When I arrived, I was treated like royalty. I have never gotten into an emergency room so quickly! I guess the fear of a woman having a stroke and malpractice can make things happen fast. So after seeing several doctors, performing many simple tests (close your eyes, smile and CAT scan etc…) it was determined that I have Bell’s Palsy. I am fortunate that it is not a stroke. I am disappointed that I have Bell’s Palsy.
Since my symptoms started while I was awake, they were mild. Sunday it was worse, however most people could not tell unless I smiled. Monday was worse, Tuesday worse, Wednesday worse. My left side of my face is in its normal place, as the right side of my face is drooping. There is a good inch difference in my eyebrows. Eating is difficult, my jaw hurts, my ear hurts, I drool. The medicine I am on is giving me crappy side effects. Quite frankly, it sucks.
So each day I look in the mirror and try to convince myself that things are better, or at the very least not worse. Then I go out, try and talk (out the side of my mouth) only to see sadness reflected back to me by the whom I am trying to converse with. I want to explain to them, its OK!!!! My family is awesome through this. On Thanksgiving, I got them all to take a family photo emulating my face. Its hysterical. My friends, have been quick with the jokes such as “why the long face?” These little bright lights, the ability to laugh its what makes it easier. So this bump in the road is again teaching me lessons of compassion, and laughter.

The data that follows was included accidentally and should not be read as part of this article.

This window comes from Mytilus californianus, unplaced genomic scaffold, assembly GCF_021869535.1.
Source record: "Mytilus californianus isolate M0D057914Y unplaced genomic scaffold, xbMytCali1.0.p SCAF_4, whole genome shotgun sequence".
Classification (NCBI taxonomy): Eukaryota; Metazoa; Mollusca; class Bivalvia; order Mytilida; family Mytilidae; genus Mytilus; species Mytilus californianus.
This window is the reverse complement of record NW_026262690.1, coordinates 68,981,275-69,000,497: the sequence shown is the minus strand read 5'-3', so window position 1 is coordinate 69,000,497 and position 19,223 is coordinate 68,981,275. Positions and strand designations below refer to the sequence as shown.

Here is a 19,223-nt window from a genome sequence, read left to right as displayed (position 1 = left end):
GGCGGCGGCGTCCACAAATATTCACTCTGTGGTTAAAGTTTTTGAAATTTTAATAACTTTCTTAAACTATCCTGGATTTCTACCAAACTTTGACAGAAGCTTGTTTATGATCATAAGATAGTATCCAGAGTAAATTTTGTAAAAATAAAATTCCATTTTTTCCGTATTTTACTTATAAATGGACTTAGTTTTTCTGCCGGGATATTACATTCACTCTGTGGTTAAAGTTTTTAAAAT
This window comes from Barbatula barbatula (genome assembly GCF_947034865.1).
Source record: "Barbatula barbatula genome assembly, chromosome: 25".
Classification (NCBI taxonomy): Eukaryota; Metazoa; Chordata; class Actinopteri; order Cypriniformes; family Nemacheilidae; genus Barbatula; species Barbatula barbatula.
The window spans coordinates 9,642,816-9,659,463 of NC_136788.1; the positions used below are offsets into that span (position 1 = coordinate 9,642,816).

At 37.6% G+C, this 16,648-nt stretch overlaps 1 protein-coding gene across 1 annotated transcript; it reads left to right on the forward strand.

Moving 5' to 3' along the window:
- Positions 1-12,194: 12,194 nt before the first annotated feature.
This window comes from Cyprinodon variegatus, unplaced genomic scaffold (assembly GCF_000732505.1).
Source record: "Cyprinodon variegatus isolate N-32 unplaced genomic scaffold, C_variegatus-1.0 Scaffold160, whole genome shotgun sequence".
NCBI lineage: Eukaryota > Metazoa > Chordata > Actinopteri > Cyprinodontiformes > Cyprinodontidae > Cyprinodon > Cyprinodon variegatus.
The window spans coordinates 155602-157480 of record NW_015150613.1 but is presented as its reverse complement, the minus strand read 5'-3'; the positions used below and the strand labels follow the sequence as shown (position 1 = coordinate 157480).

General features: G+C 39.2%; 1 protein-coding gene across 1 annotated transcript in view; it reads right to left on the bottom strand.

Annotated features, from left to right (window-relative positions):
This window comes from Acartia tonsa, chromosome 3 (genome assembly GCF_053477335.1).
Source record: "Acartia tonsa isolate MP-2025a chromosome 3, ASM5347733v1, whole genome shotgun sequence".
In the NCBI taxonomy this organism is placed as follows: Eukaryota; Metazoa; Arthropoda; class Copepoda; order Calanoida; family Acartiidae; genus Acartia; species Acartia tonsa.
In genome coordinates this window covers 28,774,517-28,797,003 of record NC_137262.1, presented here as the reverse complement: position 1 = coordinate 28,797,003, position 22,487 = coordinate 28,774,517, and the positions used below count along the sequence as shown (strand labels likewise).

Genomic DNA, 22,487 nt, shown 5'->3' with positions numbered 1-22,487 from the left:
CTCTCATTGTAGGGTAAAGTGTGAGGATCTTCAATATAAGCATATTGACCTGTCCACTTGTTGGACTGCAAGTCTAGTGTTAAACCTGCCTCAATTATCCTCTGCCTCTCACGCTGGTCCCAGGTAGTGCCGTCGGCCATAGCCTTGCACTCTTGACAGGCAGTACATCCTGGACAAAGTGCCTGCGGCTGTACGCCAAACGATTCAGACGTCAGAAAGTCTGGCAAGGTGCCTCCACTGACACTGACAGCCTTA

There may be a time in your life where you witness someone using brute strength. It’s that savage brawn that we have seen on the news when a group of people lift a car up off a person. Adrenaline pumping to save a life. It can be pretty useful. It can be pretty dangerous too.
I have witnessed on many occasions brute strength. It has come in the form of my frail and tiny mother. This is the woman that getting up from a chair and she nearly falls over. The woman who shuffles and is unsteady on her feet. Yes, she comes with brute strength. If you catch her having one of her “episodes’, watch out. Mom can get out of the chair faster than someone an eighth of her age. She can run faster then most of us too. She will be across the room in seconds. A feat that may take three times as long on a regular day. My family has been on the receiving end of her brute strength. We have had to duck and weave at her waving fists We’ve had to back up and place ourselves behind something to slow her running. There have been many times where we had to jump in between her and the person she has set her sights on. It is so incredible how her delusional behavior due to FTD and Alzheimer’s, fuels her.
With my mother’s small size, I don’t worry that she can do serious damage. Except for today. Today I walked in on my Mom watching women’s weigh lifting. Weigh lifting!!! My mother was never one to watch sports now she does and chooses weigh lifting?!? I have to wonder, is she trying to get new techniques? Has she been secretly been lifting? Is this a sign of things to come? We may move on from brute strength to real strength. So I will have to up my gym routine, so I can run faster, and duck and weave quicker. Brute Strength